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Coral Springs Police and fire chiefs make case for additional positions in their departments

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Coral Springs, Florida – The Coral Spring city’s police and fire chiefs explained this week the need to add more staff to their departments, as the city considers raising a tax and fees in the coming fiscal year.

According to the chiefs, during the pandemic, both departments have been down in staffing levels due to illnesses, injuries, and other circumstances, as calls for services remained mostly unchanged.

“The last 18 months have been a struggle,” said Fire Chief Michael McNally, during a budget hearing at Monday’s city commission meeting.

The city is proposing to set aside $2.2 million in the proposed $147 million budget for 2021-22 to create 18 new positions in the city government, from 837 this year to 855. That includes four officers for the police department and three firefighters/paramedics for the fire department.

According to McNally, his department has 159 employees but needs 164 to respond to emergencies and handle all other duties of the fire department that also covers Parkland. The three extra firefighters/paramedics would reduce the stress placed on the staff in running calls and covering workers who are out because of illness or injuries, he said. He added, that the additional staff would reduce overtime expenses associated when employees can’t work.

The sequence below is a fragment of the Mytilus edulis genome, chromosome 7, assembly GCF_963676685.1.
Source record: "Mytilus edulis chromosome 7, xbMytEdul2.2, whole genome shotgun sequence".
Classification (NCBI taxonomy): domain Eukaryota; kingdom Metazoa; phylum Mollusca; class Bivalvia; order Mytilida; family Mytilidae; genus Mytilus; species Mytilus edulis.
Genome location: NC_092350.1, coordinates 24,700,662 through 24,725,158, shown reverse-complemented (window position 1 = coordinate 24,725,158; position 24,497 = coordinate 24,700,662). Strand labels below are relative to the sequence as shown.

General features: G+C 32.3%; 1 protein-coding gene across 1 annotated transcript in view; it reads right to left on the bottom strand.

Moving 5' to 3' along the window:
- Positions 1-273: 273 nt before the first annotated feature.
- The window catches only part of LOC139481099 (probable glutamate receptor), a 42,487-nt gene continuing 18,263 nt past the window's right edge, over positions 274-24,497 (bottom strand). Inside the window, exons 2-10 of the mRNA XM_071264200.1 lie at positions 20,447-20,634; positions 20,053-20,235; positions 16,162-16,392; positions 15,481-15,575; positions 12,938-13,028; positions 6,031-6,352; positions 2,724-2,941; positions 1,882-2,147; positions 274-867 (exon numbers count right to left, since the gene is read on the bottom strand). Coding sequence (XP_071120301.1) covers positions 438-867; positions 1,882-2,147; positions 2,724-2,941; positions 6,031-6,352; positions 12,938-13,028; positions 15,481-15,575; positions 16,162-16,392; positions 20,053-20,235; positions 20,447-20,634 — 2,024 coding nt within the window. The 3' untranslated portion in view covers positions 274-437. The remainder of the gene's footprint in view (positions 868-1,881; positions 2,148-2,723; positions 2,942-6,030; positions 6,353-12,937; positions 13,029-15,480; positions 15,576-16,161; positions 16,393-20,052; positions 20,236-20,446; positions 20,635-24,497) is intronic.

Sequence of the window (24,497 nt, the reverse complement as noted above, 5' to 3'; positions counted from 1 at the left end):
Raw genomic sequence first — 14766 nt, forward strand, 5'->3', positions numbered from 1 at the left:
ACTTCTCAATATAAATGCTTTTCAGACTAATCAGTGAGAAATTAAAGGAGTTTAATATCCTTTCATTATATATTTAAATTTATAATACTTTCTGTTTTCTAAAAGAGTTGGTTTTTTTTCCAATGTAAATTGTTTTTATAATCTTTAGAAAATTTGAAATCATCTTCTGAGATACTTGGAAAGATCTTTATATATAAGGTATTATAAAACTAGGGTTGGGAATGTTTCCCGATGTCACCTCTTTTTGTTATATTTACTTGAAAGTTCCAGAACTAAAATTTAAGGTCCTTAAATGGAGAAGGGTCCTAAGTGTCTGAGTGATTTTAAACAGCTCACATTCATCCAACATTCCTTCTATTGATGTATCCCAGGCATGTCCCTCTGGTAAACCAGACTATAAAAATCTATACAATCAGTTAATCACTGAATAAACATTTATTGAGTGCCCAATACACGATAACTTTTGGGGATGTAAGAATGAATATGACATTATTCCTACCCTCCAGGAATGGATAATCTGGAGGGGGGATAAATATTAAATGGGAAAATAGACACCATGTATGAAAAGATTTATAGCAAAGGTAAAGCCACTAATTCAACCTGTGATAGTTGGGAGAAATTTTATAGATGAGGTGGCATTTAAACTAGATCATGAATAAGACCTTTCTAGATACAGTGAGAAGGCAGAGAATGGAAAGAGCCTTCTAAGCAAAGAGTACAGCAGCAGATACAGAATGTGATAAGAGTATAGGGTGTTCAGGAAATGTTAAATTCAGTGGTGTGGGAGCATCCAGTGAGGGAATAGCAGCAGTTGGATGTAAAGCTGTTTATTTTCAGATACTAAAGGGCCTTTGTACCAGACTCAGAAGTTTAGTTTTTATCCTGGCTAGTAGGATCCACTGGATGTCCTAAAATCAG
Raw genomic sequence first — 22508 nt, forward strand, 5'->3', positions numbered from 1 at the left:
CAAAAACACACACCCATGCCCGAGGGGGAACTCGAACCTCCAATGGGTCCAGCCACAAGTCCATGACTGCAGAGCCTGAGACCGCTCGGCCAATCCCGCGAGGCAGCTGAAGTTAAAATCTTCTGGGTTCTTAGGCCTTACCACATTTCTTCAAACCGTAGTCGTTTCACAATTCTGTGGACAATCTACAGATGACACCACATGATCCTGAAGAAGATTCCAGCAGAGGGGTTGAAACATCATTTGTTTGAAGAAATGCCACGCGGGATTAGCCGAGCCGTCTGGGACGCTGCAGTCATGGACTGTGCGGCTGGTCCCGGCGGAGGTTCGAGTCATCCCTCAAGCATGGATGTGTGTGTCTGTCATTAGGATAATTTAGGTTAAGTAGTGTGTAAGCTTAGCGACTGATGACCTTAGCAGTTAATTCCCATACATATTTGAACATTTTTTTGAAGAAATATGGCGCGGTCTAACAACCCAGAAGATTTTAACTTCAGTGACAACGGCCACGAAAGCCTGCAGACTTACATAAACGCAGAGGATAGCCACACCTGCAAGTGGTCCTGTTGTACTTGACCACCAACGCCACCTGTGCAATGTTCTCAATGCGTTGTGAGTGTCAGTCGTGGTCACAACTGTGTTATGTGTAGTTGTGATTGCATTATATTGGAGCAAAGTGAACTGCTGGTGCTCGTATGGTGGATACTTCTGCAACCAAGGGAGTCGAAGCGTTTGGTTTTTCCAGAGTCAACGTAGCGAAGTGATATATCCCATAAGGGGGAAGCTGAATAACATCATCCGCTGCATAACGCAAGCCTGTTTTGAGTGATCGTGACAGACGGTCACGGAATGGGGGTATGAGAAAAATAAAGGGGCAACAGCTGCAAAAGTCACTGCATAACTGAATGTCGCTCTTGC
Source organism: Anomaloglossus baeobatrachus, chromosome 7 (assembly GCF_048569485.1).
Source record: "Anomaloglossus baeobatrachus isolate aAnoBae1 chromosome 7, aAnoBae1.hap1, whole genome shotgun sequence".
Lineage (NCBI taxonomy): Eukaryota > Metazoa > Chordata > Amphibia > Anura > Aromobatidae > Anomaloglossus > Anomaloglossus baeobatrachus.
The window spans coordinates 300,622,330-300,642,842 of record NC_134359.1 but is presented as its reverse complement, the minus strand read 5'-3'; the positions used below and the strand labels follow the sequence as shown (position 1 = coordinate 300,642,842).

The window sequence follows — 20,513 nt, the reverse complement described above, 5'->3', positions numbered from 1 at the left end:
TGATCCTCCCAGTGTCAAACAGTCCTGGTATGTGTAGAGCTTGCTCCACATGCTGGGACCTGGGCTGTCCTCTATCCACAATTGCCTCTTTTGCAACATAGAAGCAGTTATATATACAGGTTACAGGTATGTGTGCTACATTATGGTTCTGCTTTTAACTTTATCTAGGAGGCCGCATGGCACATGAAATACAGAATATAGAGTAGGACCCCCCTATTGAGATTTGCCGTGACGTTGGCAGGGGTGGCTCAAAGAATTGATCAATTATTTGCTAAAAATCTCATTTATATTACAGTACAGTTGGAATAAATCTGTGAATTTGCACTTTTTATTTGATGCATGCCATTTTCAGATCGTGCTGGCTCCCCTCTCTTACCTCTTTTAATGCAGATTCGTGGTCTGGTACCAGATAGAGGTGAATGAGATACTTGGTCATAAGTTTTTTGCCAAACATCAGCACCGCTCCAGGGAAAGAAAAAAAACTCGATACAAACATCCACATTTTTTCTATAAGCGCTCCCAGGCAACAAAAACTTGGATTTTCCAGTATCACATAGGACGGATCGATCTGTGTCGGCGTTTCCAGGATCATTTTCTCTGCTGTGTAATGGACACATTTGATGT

“The men and women of our department have done an incredible job of maintaining the same level through Covid, through injuries, and through illnesses,” he said. The department has six people suffering from cancer – the most cases in more than 20 years, he said.

According to Chief Clyde Parry, his staff is also understaffed, leading to delay responses to non-emergencies.

Parry also his staff is having challenges these days responded to calls for speeding in neighborhoods. He said, there are simply not enough officers to set up traffic enforcement stops on major and side streets because officers are too busy responding to more serious calls for help. The same is true for lesser crimes, including car break-ins.

“It’s not uncommon to wait now…(in) vehicle burglaries – somebody comes out and they find that their car has been broken into and they’re upset — then make them wait two hours or three hours for an officer to arrive,” Parry said.

He added: “It isn’t the type of customer service we are used to in Coral Springs.”

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